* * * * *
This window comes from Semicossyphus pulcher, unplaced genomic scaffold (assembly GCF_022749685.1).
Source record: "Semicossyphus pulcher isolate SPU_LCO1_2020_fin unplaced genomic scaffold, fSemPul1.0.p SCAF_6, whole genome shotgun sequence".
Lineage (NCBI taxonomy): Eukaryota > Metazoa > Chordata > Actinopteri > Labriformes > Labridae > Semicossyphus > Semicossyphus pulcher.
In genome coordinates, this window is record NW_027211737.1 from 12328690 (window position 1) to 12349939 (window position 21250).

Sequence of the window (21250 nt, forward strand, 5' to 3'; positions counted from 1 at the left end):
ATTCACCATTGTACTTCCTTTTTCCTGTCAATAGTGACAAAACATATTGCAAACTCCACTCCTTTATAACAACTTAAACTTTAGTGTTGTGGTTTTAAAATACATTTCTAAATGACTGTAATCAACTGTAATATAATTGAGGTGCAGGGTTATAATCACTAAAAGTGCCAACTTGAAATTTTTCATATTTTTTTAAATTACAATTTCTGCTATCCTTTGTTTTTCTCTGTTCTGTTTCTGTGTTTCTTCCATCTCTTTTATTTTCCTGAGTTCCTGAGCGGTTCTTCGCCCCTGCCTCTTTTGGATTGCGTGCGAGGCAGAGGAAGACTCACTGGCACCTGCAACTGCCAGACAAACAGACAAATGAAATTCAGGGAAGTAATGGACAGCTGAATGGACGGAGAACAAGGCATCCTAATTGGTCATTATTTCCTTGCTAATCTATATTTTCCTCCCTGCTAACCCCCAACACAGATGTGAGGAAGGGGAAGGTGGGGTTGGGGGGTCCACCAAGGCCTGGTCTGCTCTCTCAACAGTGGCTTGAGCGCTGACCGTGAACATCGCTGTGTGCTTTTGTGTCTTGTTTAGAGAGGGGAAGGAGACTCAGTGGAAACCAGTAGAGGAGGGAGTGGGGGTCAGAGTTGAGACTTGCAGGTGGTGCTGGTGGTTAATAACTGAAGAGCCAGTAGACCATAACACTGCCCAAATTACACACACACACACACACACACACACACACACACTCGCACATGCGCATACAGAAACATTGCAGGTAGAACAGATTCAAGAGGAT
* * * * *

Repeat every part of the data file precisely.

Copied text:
This window comes from Semicossyphus pulcher, unplaced genomic scaffold (assembly GCF_022749685.1).
Source record: "Semicossyphus pulcher isolate SPU_LCO1_2020_fin unplaced genomic scaffold, fSemPul1.0.p SCAF_6, whole genome shotgun sequence".
Lineage (NCBI taxonomy): Eukaryota > Metazoa > Chordata > Actinopteri > Labriformes > Labridae > Semicossyphus > Semicossyphus pulcher.
In genome coordinates, this window is record NW_027211737.1 from 12328690 (window position 1) to 12349939 (window position 21250).

Sequence of the window (21250 nt, forward strand, 5' to 3'; positions counted from 1 at the left end):
ATTCACCATTGTACTTCCTTTTTCCTGTCAATAGTGACAAAACATATTGCAAACTCCACTCCTTTATAACAACTTAAACTTTAGTGTTGTGGTTTTAAAATACATTTCTAAATGACTGTAATCAACTGTAATATAATTGAGGTGCAGGGTTATAATCACTAAAAGTGCCAACTTGAAATTTTTCATATTTTTTTAAATTACAATTTCTGCTATCCTTTGTTTTTCTCTGTTCTGTTTCTGTGTTTCTTCCATCTCTTTTATTTTCCTGAGTTCCTGAGCGGTTCTTCGCCCCTGCCTCTTTTGGATTGCGTGCGAGGCAGAGGAAGACTCACTGGCACCTGCAACTGCCAGACAAACAGACAAATGAAATTCAGGGAAGTAATGGACAGCTGAATGGACGGAGAACAAGGCATCCTAATTGGTCATTATTTCCTTGCTAATCTATATTTTCCTCCCTGCTAACCCCCAACACAGATGTGAGGAAGGGGAAGGTGGGGTTGGGGGGTCCACCAAGGCCTGGTCTGCTCTCTCAACAGTGGCTTGAGCGCTGACCGTGAACATCGCTGTGTGCTTTTGTGTCTTGTTTAGAGAGGGGAAGGAGACTCAGTGGAAACCAGTAGAGGAGGGAGTGGGGGTCAGAGTTGAGACTTGCAGGTGGTGCTGGTGGTTAATAACTGAAGAGCCAGTAGACCATAACACTGCCCAAATTACACACACACACACACACACACACACACACACACTCGCACATGCGCATACAGAAACATTGCAGGTAGAACAGATTCAAGAGGAT